• Home
  • Search Results
  • Analysis of metabolic profiles of bile acids in urine using a lipophilic anion exchanger and computerized gas-liquid chromatorgaphy-mass spectrometry.

Analysis of metabolic profiles of bile acids in urine using a lipophilic anion exchanger and computerized gas-liquid chromatorgaphy-mass spectrometry.

Journal of lipid research (1977-05-01)
B Almé, A Bremmelgaard, J Sjövall, P Thomassen

A method is described for quantitative analysis of bile acids in urine. Urine is acidified and bile acids are extracted on an Amberlite XAD-2 column. Bile salts are converted to acids on an Amberlyst A-15 column and are separated into groups of unconjugated, glycine, taurine, monosulfated, and polysulfated conjugates using the lipophilic anion exchanger diethylaminohydroxypropyl Sephadex LH-20 (DEAP-LH-20). After solvolysis and hydrolysis, the deconjugated bile acids are purified on DEAP-LH-20, and are converted to methyl ester trimethylsilyl ether derivatives. Identification and quantitation of the individual bile acids is accomplished by computerized gas-liquid chromatography-mass spectrometry. The daily excretion of bile acids in urine from healthy subjects was 6.4-11 micro moles. The mixture of bile acids was quite complex and differed from that in bile. About 30 bile acids were identified or partially characterized. Three of these were monosubstituted: lithocholic, allolithocholic, and 3beta-hydroxy-5-cholenoic acids. Fourteen disubstituted bile acids included epimers of deoxycholic, allodeoxycholic, chenodeoxycholic, allochenodeoxycholic, and hyodeoxycholic acids. 3alpha-Hydroxy-12-keto-5beta-cholanoic acid was the major ketonic bile acid and 3beta,12alpha-dihydroxy-5-cholenoic acid was the major unsaturated bile acid in this group. Nine trihydroxy bile acids included cholic and allocholic acids, epimers of these compounds, hyocholic acid, and a 1-hydroxylated bile acid tentatively characterized as 1,3,12-trihydroxycholanoic acid. Cholestatic subjects excreted tetrahydroxycholanoates carrying hydroxyl groups in positions 1, 3, 6, 7, 12, or 23. All monohydroxy and the predominant part of dihydroxy bile acids were present in the monosulfate fraction. Exceptions were 3alpha,12beta-dihydroxy- and 3alpha-hydroxy-12-keto-5beta-cholanoic acids, which were found mainly in the glycine conjugate fraction. Most of the trihydroxy bile acids were nonsulfated, and cholic and norcholic acids were the major unconjugated bile acids. The tetrahydroxy bile acids and hyocholic acid were present mainly in the taurine conjugate fraction, while 1,3,12-trihydroxycholanoic acid was predominantly found in the glycine conjugate fraction. Sulfation of trihydroxy bile acids was increased in patients with marked cholestasis. All bile acids in the monosulfate fraction were conjugated and carried the sulfate ester group at C-3. Significant amounts of di- and trisulfates were not found. The results indicate selective mechanisms for sulfation, hydroxylation, and renal elimination of bile acid conjugates. Analysis of metabolic profiles of bile acids in urine may be a useful method in studies of the function of organs involved in bile acid metabolism.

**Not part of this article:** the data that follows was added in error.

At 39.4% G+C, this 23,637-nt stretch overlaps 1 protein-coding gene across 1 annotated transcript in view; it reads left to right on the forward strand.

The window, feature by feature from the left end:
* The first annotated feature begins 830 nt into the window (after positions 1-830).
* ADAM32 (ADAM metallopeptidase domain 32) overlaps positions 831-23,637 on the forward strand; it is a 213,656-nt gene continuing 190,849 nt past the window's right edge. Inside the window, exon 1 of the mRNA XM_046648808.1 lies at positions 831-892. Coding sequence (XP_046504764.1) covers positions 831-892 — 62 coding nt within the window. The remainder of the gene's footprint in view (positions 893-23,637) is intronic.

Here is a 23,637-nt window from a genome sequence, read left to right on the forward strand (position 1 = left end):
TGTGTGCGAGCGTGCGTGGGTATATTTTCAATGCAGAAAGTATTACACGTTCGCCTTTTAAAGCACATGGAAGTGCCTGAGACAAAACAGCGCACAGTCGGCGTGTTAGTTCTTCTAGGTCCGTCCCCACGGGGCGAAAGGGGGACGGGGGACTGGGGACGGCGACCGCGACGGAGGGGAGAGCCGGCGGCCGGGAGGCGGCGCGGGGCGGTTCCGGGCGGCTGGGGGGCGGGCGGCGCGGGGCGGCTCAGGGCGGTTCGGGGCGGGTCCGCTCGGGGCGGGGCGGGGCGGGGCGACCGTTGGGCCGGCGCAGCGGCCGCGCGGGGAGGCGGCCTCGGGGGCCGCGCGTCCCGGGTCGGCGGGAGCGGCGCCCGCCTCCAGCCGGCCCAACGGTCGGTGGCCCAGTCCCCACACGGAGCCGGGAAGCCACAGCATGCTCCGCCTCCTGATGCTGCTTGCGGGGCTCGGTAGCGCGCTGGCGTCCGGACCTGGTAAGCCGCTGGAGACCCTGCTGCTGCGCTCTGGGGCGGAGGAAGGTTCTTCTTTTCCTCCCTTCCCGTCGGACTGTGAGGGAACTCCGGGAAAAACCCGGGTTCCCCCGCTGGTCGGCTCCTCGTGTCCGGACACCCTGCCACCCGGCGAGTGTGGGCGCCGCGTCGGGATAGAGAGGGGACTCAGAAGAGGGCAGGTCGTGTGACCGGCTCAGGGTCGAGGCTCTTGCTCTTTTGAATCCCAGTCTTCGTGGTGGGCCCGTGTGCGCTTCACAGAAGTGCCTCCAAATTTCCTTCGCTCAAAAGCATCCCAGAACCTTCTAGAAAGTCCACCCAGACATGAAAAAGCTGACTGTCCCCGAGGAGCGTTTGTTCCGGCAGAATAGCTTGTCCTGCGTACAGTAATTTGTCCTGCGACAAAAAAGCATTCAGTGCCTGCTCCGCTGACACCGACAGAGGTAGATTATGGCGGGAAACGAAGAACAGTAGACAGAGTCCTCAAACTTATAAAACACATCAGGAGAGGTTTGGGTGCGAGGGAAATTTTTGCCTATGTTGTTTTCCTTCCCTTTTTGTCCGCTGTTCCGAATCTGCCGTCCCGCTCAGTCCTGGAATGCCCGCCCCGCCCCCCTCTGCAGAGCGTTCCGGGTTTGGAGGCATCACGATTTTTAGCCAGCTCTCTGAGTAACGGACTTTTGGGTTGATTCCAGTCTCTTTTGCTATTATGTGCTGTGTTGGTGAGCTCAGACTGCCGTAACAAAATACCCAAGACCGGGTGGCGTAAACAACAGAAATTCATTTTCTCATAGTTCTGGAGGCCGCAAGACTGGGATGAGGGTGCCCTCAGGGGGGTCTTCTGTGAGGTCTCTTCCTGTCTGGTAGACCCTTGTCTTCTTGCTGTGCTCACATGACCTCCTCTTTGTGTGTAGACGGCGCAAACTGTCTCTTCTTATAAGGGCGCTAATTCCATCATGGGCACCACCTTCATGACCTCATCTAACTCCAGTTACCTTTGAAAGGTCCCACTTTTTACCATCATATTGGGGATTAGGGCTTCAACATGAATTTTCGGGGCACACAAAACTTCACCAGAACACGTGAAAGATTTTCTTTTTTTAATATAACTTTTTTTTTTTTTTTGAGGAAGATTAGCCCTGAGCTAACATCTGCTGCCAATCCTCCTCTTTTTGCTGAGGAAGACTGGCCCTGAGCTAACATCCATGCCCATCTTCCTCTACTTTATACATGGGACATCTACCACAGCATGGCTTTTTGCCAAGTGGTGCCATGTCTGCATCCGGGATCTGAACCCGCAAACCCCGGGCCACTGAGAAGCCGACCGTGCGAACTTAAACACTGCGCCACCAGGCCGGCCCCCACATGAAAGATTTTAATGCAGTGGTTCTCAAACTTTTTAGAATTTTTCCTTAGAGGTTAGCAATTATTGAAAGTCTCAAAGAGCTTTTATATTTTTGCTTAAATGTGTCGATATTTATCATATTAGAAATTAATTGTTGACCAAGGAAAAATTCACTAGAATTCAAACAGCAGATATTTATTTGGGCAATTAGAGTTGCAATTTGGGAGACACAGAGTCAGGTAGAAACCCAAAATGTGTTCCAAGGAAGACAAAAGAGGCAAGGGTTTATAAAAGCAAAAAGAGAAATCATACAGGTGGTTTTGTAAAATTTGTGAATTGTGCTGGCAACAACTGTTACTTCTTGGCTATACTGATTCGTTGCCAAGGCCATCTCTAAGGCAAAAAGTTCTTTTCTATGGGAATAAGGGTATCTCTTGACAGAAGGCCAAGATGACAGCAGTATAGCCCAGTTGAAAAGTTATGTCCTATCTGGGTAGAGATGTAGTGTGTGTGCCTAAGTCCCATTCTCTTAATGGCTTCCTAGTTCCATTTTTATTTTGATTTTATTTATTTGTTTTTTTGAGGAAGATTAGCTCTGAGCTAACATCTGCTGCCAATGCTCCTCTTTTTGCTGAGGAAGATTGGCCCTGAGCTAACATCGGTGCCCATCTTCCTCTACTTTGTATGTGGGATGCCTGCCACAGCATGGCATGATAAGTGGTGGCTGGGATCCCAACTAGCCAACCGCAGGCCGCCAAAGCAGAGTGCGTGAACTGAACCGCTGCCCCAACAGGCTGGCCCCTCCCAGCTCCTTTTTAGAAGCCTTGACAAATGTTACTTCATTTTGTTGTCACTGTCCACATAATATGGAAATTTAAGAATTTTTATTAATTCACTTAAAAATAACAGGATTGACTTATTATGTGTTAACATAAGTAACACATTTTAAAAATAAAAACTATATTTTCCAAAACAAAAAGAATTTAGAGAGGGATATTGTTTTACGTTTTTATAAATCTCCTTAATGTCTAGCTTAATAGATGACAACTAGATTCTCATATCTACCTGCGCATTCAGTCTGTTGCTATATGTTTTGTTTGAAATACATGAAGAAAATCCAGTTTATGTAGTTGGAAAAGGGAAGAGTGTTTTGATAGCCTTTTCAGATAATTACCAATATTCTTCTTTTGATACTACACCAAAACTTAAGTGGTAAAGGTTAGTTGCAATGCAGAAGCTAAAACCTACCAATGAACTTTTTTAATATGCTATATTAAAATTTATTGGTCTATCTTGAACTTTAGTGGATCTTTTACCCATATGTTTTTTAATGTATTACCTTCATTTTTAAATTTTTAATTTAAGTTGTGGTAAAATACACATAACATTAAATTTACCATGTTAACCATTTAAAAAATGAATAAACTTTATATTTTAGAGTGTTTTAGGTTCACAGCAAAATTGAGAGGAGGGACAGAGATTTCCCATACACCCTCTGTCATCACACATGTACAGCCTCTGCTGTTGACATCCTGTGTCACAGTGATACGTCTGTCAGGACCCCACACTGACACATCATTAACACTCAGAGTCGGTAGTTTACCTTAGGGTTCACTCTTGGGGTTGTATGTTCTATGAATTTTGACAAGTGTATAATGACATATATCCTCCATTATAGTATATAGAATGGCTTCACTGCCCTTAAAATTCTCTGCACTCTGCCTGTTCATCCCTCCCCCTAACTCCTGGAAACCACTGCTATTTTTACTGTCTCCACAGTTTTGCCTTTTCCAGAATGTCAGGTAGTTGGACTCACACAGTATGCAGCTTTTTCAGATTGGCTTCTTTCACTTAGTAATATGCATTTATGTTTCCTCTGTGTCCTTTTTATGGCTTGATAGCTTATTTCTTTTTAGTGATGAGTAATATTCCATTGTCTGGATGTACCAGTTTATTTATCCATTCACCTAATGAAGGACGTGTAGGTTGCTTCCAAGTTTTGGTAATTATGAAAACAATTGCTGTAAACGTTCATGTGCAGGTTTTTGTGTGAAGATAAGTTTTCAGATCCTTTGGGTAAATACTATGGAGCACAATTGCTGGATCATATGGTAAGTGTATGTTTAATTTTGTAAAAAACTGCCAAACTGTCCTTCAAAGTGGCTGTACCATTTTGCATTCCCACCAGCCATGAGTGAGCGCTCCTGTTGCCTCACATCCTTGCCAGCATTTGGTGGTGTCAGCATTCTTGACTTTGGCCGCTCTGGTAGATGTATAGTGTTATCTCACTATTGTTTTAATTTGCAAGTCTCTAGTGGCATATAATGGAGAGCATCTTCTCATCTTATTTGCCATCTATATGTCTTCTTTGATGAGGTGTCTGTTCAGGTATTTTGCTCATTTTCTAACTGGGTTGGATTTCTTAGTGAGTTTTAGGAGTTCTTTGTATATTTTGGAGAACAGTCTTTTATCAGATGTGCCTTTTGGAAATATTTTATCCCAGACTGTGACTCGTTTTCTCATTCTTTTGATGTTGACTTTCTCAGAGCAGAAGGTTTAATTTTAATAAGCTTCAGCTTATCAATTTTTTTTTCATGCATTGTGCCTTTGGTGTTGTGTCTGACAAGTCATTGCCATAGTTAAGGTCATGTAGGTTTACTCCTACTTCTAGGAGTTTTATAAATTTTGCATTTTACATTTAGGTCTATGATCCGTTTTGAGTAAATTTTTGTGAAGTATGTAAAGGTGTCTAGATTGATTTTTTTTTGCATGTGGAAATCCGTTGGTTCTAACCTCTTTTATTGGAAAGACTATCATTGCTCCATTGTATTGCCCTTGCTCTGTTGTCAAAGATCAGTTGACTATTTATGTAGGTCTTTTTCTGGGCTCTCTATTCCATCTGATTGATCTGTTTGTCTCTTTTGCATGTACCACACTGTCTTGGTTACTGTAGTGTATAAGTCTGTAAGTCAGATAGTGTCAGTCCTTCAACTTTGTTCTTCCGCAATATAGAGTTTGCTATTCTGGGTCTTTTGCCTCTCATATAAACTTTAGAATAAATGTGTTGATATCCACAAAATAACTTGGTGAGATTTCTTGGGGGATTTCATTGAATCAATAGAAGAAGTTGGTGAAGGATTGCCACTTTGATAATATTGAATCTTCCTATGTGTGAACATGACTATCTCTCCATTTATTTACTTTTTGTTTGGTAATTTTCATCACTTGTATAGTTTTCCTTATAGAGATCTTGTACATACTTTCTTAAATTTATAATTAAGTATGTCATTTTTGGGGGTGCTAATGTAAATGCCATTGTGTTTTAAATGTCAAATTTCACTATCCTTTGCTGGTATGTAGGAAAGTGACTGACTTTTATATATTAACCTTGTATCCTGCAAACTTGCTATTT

Product Number
Product Description

L-Methionine, reagent grade, ≥98% (HPLC)
L-Methionine, from non-animal source, meets EP, JP, USP testing specifications, suitable for cell culture, 99.0-101.0%
L-Methionine, BioUltra, ≥99.5% (NT)
L-Methionine, Pharmaceutical Secondary Standard; Certified Reference Material
Methionine, European Pharmacopoeia (EP) Reference Standard
L-Methionine, certified reference material, TraceCERT®